BEIJING (AP) — A Tibetan male character from the "Doctor Strange" comic books presented such a potential political minefield to Marvel that in the film version they cast a Caucasian woman in the role, reflecting the pressures Hollywood movie makers perceive when trying to appeal to the Chinese market.
One of the film's screenwriters has suggested that the casting of British actress Tilda Swinton as sorcerer the Ancient One was partly done to avoid potentially offending China's government and moviegoers, who now represent the world's second-largest annual box office after North America. After his comments circulated widely online, the writer said he was expressing only a personal opinion, not that of Marvel's.
Although some online commentators criticized the casting of a white woman rather than a Tibetan actor, the writer's comments suggest the film's backers apparently didn't want to risk losing out on Chinese distribution by introducing the highly politically charged subject of Tibet.
While the Ancient One was written in the comic book as Tibetan, "if you acknowledge that Tibet is a place and that he's Tibetan, you risk alienating 1 billion people," screenwriter C. Robert Cargill said in a podcast interview with the Texas-based DoubleToasted.com.
There was, Cargill said, a risk of "the Chinese government going, 'Hey, you know one of the biggest film-watching countries in the world? We're not going to show your movie because you decided to get political.'"
Hollywood producers are increasingly attempting to woo the Chinese audience and government with China-friendly story lines and Chinese actors. Only a limited number of Hollywood films are allowed into China each year and those dealing with political or social topics frowned upon by the ruling Communist Party are doomed to miss the cut.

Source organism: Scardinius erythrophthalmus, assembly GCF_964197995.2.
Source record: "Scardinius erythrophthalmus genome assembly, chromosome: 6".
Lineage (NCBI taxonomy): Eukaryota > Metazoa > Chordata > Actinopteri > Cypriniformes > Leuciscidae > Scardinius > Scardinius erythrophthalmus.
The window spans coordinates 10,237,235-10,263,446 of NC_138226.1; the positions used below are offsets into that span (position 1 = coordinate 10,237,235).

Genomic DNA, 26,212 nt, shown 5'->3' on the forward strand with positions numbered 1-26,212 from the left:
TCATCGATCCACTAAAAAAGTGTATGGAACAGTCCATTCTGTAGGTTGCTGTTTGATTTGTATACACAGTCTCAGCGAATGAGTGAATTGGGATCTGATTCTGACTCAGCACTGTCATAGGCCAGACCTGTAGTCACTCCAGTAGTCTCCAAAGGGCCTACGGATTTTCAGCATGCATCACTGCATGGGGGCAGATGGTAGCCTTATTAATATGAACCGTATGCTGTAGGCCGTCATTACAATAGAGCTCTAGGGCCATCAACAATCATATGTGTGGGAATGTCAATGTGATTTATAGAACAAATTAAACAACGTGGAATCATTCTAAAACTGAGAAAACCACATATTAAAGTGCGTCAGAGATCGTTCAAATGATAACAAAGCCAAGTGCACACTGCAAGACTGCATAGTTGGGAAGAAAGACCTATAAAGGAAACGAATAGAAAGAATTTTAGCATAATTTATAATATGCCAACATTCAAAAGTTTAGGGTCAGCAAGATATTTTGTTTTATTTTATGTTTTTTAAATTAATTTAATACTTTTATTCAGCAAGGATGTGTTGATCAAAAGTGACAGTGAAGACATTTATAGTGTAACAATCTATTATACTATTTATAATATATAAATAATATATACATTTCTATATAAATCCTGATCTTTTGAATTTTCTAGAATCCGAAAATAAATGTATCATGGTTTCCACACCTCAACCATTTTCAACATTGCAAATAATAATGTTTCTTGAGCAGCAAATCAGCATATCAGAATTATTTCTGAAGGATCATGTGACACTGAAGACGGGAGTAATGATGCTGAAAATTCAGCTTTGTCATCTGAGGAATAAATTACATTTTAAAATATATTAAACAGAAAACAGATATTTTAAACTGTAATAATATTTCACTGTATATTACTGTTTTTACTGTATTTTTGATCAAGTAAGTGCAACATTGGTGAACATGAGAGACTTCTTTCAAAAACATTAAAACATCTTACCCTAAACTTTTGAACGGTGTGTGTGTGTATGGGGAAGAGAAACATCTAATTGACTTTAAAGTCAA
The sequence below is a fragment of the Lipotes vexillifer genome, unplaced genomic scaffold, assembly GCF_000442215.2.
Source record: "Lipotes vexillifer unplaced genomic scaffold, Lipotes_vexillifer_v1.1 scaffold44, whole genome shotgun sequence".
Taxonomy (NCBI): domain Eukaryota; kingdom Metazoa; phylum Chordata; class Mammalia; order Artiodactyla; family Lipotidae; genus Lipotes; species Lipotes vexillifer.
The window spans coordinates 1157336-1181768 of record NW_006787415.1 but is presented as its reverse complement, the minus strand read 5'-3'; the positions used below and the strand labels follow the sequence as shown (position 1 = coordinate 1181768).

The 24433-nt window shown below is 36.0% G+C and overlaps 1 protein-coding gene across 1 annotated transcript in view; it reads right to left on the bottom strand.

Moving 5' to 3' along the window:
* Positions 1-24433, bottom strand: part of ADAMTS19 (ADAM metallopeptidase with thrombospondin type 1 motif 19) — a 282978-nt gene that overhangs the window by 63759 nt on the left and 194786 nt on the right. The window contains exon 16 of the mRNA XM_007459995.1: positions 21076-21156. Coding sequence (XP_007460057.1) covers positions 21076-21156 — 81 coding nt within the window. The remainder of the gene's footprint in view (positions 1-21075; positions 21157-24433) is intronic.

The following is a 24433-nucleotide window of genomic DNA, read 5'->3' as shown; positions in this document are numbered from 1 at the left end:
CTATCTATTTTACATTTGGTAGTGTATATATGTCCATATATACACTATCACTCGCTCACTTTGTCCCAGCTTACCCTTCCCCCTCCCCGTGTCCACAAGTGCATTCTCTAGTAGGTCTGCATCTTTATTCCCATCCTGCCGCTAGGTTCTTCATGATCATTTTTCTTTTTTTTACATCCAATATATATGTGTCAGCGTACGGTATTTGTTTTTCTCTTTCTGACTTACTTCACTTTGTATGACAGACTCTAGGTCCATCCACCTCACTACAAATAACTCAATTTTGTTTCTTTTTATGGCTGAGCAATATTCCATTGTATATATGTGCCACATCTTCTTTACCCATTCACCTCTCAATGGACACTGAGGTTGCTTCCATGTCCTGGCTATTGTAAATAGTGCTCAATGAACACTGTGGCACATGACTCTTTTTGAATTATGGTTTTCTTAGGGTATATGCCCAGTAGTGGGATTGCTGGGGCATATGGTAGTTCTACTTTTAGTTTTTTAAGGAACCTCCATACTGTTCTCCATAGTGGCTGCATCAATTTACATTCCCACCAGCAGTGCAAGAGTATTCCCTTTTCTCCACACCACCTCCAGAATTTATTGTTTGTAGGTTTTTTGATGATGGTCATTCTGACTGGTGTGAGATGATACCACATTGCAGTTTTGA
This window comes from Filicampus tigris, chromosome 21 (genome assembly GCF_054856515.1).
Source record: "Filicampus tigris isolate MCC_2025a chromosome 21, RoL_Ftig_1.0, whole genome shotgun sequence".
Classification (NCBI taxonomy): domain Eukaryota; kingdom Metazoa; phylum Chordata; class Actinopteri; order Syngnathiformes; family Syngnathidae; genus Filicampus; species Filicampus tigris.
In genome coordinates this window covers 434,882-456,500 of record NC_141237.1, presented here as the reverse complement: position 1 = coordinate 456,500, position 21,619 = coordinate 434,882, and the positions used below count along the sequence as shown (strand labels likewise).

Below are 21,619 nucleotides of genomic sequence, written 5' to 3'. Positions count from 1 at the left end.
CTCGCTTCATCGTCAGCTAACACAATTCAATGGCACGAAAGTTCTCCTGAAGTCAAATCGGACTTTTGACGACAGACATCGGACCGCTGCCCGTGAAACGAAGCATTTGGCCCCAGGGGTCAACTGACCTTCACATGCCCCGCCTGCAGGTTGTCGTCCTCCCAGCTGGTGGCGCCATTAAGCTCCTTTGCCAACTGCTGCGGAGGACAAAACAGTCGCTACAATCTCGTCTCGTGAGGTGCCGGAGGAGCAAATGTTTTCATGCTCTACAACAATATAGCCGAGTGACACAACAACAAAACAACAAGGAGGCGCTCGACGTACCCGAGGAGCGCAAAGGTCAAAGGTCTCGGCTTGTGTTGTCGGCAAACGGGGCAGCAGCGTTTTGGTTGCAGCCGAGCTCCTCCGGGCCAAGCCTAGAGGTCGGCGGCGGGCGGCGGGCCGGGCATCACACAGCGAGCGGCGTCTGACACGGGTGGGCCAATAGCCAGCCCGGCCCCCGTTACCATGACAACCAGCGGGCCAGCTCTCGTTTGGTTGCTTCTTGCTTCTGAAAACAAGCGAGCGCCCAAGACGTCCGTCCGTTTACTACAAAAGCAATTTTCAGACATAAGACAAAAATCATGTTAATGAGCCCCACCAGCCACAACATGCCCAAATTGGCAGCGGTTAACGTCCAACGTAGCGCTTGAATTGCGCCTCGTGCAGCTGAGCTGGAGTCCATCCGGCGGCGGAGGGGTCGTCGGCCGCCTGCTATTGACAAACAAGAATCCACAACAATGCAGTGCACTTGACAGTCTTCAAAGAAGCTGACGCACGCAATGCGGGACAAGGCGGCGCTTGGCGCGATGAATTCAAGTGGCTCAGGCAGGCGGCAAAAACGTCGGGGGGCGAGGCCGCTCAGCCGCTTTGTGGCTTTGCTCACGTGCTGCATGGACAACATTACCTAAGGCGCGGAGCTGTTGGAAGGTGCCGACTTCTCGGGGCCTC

Movies that simply mention Tibet and Tibetans aren't necessarily displeasing to Beijing, although those that criticize its rule over the Himalayan region, such as the 1997 film "Seven Years in Tibet" starring Brad Pitt, most definitely are. China says Tibet has been part of its territory for more than seven centuries, although many Tibetans say the region was effectively independent for most of that time.
In a statement, Marvel said it has "a very strong record of diversity in its casting of films."
"The Ancient One is a title that is not exclusively held by any one character, but rather a moniker passed down through time, and in this particular film the embodiment is Celtic," the Marvel statement said.
Cargill, who wasn't involved in the casting of Swinton, said the comic book character of the Ancient One was "a racist stereotype." ''There is no other character in Marvel history that is such a cultural landmine, that is absolutely unwinnable," he said, adding: "It all comes down on to which way you are willing to lose."
Casting a "Chinese actress as a Tibetan character" would have been a bad idea, Cargill said.
If a Tibetan actor had been cast in the role, Cargill said people would have criticized the movie as "it's another white guy goes to the Orient, adopts their ways and then comes back and it's the great white hero story."
He said director Scott Derrickson instead decided to "make one of the most powerful characters in the Marvel universe a woman."
"Everybody kind of pats us on the back for that and then decides to scold us for her not being Tibetan," said Cargill. "We knew that the social justice warriors would be angry either way."
After his comments became widely shared on the Internet, Cargill wrote on his Twitter page that he was responding to a question about his justification for the decision, not Marvel's, and that "no one at Marvel or with the film ever talked to me about China."
"Doctor Strange," due out late this year in the United States and other countries, stars Benedict Cumberbatch as the titular neurosurgeon who goes on a quest to find the Ancient One and ends up being trained in otherworldly powers. Whether the film will be accepted for release in China isn't yet known.